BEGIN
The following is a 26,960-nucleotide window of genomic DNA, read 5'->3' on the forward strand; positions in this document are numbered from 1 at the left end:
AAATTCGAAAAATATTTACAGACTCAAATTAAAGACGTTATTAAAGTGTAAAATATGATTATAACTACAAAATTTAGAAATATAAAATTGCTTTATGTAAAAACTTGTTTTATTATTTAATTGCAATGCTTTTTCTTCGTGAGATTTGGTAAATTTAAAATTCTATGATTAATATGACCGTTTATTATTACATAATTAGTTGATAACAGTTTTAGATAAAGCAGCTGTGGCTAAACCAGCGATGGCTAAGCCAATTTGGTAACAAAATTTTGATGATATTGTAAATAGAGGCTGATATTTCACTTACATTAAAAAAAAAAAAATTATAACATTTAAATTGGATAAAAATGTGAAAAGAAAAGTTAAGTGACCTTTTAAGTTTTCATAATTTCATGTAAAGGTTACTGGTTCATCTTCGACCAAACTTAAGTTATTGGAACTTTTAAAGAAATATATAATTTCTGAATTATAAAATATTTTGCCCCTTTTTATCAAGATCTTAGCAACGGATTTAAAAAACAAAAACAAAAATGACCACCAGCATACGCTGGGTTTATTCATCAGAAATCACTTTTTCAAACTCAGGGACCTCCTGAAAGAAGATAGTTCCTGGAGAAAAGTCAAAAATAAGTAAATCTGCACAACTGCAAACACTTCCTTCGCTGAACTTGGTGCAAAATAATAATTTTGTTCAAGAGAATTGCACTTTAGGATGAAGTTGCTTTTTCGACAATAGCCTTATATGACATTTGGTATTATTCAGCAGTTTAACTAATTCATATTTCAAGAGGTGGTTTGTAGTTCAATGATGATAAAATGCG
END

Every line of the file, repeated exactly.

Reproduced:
The following is a 26,960-nucleotide window of genomic DNA, read 5'->3' on the forward strand; positions in this document are numbered from 1 at the left end:
AAATTCGAAAAATATTTACAGACTCAAATTAAAGACGTTATTAAAGTGTAAAATATGATTATAACTACAAAATTTAGAAATATAAAATTGCTTTATGTAAAAACTTGTTTTATTATTTAATTGCAATGCTTTTTCTTCGTGAGATTTGGTAAATTTAAAATTCTATGATTAATATGACCGTTTATTATTACATAATTAGTTGATAACAGTTTTAGATAAAGCAGCTGTGGCTAAACCAGCGATGGCTAAGCCAATTTGGTAACAAAATTTTGATGATATTGTAAATAGAGGCTGATATTTCACTTACATTAAAAAAAAAAAAATTATAACATTTAAATTGGATAAAAATGTGAAAAGAAAAGTTAAGTGACCTTTTAAGTTTTCATAATTTCATGTAAAGGTTACTGGTTCATCTTCGACCAAACTTAAGTTATTGGAACTTTTAAAGAAATATATAATTTCTGAATTATAAAATATTTTGCCCCTTTTTATCAAGATCTTAGCAACGGATTTAAAAAACAAAAACAAAAATGACCACCAGCATACGCTGGGTTTATTCATCAGAAATCACTTTTTCAAACTCAGGGACCTCCTGAAAGAAGATAGTTCCTGGAGAAAAGTCAAAAATAAGTAAATCTGCACAACTGCAAACACTTCCTTCGCTGAACTTGGTGCAAAATAATAATTTTGTTCAAGAGAATTGCACTTTAGGATGAAGTTGCTTTTTCGACAATAGCCTTATATGACATTTGGTATTATTCAGCAGTTTAACTAATTCATATTTCAAGAGGTGGTTTGTAGTTCAATGATGATAAAATGCG